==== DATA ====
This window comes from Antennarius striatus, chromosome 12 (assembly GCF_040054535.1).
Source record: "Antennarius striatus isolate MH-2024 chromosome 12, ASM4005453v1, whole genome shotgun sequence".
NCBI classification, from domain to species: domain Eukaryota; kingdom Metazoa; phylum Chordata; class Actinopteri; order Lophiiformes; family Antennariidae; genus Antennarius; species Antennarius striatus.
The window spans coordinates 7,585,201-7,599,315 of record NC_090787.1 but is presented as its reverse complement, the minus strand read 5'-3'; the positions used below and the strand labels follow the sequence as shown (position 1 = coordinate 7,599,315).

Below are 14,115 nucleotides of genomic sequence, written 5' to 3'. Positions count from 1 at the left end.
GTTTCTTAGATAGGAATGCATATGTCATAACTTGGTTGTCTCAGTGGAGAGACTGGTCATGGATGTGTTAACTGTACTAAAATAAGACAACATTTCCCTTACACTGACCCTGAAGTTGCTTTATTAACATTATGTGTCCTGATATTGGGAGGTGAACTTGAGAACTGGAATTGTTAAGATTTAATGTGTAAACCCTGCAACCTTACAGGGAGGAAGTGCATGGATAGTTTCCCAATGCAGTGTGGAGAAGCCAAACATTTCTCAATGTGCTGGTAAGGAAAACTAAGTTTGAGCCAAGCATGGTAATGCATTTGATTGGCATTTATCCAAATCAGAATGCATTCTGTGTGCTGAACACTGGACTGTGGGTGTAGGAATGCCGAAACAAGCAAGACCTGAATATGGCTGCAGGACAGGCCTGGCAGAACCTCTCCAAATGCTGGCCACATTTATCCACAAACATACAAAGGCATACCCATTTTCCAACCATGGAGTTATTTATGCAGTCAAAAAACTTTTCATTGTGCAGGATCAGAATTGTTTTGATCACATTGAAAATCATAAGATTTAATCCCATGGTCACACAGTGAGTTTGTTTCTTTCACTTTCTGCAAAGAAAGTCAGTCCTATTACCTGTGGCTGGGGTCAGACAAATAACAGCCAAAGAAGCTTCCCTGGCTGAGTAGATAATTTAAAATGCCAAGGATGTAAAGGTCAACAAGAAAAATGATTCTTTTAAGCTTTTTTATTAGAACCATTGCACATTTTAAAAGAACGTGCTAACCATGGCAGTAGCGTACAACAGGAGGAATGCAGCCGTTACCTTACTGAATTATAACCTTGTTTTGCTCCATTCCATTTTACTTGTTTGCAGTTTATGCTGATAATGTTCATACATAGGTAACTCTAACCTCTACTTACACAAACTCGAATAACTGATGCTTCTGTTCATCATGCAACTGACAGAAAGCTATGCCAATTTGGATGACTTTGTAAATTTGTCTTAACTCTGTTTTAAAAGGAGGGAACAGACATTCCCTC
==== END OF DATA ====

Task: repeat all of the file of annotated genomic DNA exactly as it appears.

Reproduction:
This window comes from Antennarius striatus, chromosome 12 (assembly GCF_040054535.1).
Source record: "Antennarius striatus isolate MH-2024 chromosome 12, ASM4005453v1, whole genome shotgun sequence".
NCBI classification, from domain to species: domain Eukaryota; kingdom Metazoa; phylum Chordata; class Actinopteri; order Lophiiformes; family Antennariidae; genus Antennarius; species Antennarius striatus.
The window spans coordinates 7,585,201-7,599,315 of record NC_090787.1 but is presented as its reverse complement, the minus strand read 5'-3'; the positions used below and the strand labels follow the sequence as shown (position 1 = coordinate 7,599,315).

Below are 14,115 nucleotides of genomic sequence, written 5' to 3'. Positions count from 1 at the left end.
GTTTCTTAGATAGGAATGCATATGTCATAACTTGGTTGTCTCAGTGGAGAGACTGGTCATGGATGTGTTAACTGTACTAAAATAAGACAACATTTCCCTTACACTGACCCTGAAGTTGCTTTATTAACATTATGTGTCCTGATATTGGGAGGTGAACTTGAGAACTGGAATTGTTAAGATTTAATGTGTAAACCCTGCAACCTTACAGGGAGGAAGTGCATGGATAGTTTCCCAATGCAGTGTGGAGAAGCCAAACATTTCTCAATGTGCTGGTAAGGAAAACTAAGTTTGAGCCAAGCATGGTAATGCATTTGATTGGCATTTATCCAAATCAGAATGCATTCTGTGTGCTGAACACTGGACTGTGGGTGTAGGAATGCCGAAACAAGCAAGACCTGAATATGGCTGCAGGACAGGCCTGGCAGAACCTCTCCAAATGCTGGCCACATTTATCCACAAACATACAAAGGCATACCCATTTTCCAACCATGGAGTTATTTATGCAGTCAAAAAACTTTTCATTGTGCAGGATCAGAATTGTTTTGATCACATTGAAAATCATAAGATTTAATCCCATGGTCACACAGTGAGTTTGTTTCTTTCACTTTCTGCAAAGAAAGTCAGTCCTATTACCTGTGGCTGGGGTCAGACAAATAACAGCCAAAGAAGCTTCCCTGGCTGAGTAGATAATTTAAAATGCCAAGGATGTAAAGGTCAACAAGAAAAATGATTCTTTTAAGCTTTTTTATTAGAACCATTGCACATTTTAAAAGAACGTGCTAACCATGGCAGTAGCGTACAACAGGAGGAATGCAGCCGTTACCTTACTGAATTATAACCTTGTTTTGCTCCATTCCATTTTACTTGTTTGCAGTTTATGCTGATAATGTTCATACATAGGTAACTCTAACCTCTACTTACACAAACTCGAATAACTGATGCTTCTGTTCATCATGCAACTGACAGAAAGCTATGCCAATTTGGATGACTTTGTAAATTTGTCTTAACTCTGTTTTAAAAGGAGGGAACAGACATTCCCTC